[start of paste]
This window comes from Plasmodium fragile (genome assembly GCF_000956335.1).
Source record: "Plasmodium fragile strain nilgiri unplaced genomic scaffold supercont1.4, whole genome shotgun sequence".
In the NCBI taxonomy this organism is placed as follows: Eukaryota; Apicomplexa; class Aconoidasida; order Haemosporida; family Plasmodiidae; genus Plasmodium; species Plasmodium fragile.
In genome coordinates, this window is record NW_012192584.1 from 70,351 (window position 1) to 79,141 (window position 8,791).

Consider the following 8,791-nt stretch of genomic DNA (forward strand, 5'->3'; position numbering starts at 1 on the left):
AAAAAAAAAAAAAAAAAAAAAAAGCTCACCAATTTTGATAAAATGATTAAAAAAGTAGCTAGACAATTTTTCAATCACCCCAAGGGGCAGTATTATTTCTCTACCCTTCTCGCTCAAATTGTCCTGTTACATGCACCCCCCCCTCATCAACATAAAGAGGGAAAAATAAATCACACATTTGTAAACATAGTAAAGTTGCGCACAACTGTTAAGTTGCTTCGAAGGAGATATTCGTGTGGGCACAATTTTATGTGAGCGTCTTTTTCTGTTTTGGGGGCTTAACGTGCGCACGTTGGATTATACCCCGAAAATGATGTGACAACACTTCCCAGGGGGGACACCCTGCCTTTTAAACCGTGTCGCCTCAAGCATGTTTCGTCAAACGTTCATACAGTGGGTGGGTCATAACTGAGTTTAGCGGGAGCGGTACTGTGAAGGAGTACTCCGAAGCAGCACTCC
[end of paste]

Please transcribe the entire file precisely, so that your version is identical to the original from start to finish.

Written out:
This window comes from Plasmodium fragile (genome assembly GCF_000956335.1).
Source record: "Plasmodium fragile strain nilgiri unplaced genomic scaffold supercont1.4, whole genome shotgun sequence".
In the NCBI taxonomy this organism is placed as follows: Eukaryota; Apicomplexa; class Aconoidasida; order Haemosporida; family Plasmodiidae; genus Plasmodium; species Plasmodium fragile.
In genome coordinates, this window is record NW_012192584.1 from 70,351 (window position 1) to 79,141 (window position 8,791).

Consider the following 8,791-nt stretch of genomic DNA (forward strand, 5'->3'; position numbering starts at 1 on the left):
AAAAAAAAAAAAAAAAAAAAAAAGCTCACCAATTTTGATAAAATGATTAAAAAAGTAGCTAGACAATTTTTCAATCACCCCAAGGGGCAGTATTATTTCTCTACCCTTCTCGCTCAAATTGTCCTGTTACATGCACCCCCCCCTCATCAACATAAAGAGGGAAAAATAAATCACACATTTGTAAACATAGTAAAGTTGCGCACAACTGTTAAGTTGCTTCGAAGGAGATATTCGTGTGGGCACAATTTTATGTGAGCGTCTTTTTCTGTTTTGGGGGCTTAACGTGCGCACGTTGGATTATACCCCGAAAATGATGTGACAACACTTCCCAGGGGGGACACCCTGCCTTTTAAACCGTGTCGCCTCAAGCATGTTTCGTCAAACGTTCATACAGTGGGTGGGTCATAACTGAGTTTAGCGGGAGCGGTACTGTGAAGGAGTACTCCGAAGCAGCACTCC